Nicole A. Taylor On Watermelon & Red Birds — The First Juneteenth Cookbook
Although it was only in 2021 that Juneteenth was officially declared a federal holiday, author Nicole A. Taylor has been celebrating for years. More than a decade, in fact. And for good reason. Juneteenth, or June 19, 1865, was the day that enslaved people in Texas learned the news that Abraham Lincoln had issued the Emancipation Proclamation in 1863, making them the final state to be freed of slavery.
To celebrate this now nationally recognized holiday, we spoke with Taylor to discuss her third cookbook, Watermelon and Red Birds: A Cookbook for Juneteenth and Black Celebrations—the first collection of recipes of its kind, dedicated to and inspired by Juneteenth. As she gears up for her own celebratory weekend, she notes that this time of year is beautiful because "so many people—Black and white, all Americans—are really excited about Juneteenth being this newly nationally recognized holiday."
How did Juneteenth inspire this cookbook?
As a food writer and three-time cookbook author, Taylor revealed that she never expected to write this particular cookbook. "I'm a Southerner, but I'm not from Texas," she explained. After years of Juneteenth celebrations in Brooklyn, New York, and her home of Athens, Georgia, Taylor's agent continued to nudge her toward cookbook coverage, but it wasn't until 2020 that the idea really blossomed.
"The whole time, in the back of my mind, I was not feeling confident that I could pull it off," she said. "But sadly and proudly, after the 2020 summer uprisings with all of the sorrow and the pain that we as Americans and particularly Black Americans were experiencing, I knew to cope with it centering Black joy and Black celebrations. And Juneteenth would be a perfect guide."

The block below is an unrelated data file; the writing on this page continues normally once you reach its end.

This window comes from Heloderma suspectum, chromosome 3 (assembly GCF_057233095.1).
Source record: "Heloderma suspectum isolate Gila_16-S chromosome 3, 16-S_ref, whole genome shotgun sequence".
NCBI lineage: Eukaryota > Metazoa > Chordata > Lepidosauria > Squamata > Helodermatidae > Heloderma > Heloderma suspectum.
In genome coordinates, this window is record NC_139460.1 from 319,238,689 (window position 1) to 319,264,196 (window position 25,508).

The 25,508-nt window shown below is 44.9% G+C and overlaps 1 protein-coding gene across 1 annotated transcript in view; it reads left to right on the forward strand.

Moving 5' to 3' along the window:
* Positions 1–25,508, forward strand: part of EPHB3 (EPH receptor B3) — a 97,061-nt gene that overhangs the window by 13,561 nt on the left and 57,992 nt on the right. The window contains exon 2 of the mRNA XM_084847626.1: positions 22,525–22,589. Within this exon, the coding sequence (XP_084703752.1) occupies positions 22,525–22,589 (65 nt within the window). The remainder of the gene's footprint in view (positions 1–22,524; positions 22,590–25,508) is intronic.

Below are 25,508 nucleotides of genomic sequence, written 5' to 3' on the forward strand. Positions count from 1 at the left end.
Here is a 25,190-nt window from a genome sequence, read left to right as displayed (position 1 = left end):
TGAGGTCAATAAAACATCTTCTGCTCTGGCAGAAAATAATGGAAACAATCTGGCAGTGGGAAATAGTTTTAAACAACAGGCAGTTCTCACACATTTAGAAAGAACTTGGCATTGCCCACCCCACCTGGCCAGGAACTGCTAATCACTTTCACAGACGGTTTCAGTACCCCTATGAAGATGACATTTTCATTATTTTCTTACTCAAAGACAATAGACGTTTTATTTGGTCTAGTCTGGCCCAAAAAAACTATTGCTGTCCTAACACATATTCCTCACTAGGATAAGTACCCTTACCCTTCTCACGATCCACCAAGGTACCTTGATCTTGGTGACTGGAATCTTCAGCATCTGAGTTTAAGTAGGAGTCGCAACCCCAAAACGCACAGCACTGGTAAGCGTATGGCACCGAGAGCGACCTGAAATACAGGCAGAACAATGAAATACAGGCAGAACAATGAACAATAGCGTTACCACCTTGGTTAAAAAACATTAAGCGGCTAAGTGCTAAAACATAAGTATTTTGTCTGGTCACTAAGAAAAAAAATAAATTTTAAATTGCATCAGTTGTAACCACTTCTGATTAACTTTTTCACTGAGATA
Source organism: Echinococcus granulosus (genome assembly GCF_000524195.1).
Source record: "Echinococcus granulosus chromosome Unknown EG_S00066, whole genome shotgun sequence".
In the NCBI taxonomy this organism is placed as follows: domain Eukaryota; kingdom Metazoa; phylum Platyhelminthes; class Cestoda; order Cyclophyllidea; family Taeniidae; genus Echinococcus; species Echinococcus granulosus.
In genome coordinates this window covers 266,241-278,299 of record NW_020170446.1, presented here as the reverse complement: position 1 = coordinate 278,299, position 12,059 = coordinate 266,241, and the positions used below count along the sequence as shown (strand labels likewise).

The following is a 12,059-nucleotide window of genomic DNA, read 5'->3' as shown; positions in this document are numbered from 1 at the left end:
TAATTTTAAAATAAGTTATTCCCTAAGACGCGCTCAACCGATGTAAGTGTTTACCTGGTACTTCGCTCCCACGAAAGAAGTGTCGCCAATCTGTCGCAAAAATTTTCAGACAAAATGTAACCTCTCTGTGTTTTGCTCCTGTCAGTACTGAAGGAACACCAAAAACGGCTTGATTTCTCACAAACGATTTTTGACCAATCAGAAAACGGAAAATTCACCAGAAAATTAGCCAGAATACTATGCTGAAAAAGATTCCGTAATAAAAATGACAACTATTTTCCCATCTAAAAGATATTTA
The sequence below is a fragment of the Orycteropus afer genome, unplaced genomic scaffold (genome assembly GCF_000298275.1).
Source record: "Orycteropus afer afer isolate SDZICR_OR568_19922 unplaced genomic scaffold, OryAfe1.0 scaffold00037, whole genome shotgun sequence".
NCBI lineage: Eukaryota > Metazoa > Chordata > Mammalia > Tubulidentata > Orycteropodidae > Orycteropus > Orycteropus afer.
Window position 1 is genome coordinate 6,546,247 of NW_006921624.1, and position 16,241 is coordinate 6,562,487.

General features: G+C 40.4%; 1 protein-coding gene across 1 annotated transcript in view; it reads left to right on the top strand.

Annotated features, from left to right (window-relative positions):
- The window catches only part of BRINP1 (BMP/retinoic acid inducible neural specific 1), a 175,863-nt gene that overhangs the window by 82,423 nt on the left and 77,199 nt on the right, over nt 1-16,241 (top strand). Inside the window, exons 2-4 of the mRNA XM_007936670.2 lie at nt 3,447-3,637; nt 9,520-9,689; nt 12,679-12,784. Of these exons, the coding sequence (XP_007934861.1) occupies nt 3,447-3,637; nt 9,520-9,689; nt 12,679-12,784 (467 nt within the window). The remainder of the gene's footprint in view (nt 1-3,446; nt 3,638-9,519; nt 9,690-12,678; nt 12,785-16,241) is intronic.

What is the most meaningful recipe in this cookbook?
With this wide-ranging cookbook of over 75 recipes and eight chapters that span meals from barbecue foods to desserts and even a dedicated section on red drinks, Taylor deferred from choosing one recipe and instead shared that her favorite chapter was "Potato, Green & Fruit Salad."
"It really shows the bounty of summer," she explains. "You get to see tomatoes in my tomato and eggplant salad. And I love tomatoes at the height of summer. It also reminds me of growing up in the South, where corn was abundant in the summer."
How did you come up with the title "Watermelon & Red Birds"?
Naming a cookbook is no small task, let alone one with such significance and weight, but the idea came to Taylor while riding the New York City subway. "I remember my mother telling me the story of when you see a red bird and it lands close to you, that's someone in your family that's passed away. It's an ancestor coming back to say hello, so blowing them a kiss is good luck."
As for the first part of the title, Taylor explained that watermelon is one fruit loved by so many Americans, making it the perfect choice to celebrate the traditions of Juneteenth. "I feel it's just a beautiful way of honoring the past, present, and future of Juneteenth."
What does Juneteenth mean to you?
The history of Juneteenth is largely rooted in Texas, but Taylor explains that emancipation days were widespread across the South. "We know that emancipation days happened across the American South because enslaved people did not find out immediately that the president had signed the Emancipation Proclamation," she said. "For me, Juneteenth connects Black Americans to freedom, to Jubilee, to a new hope. To a generation that wasn't suffering."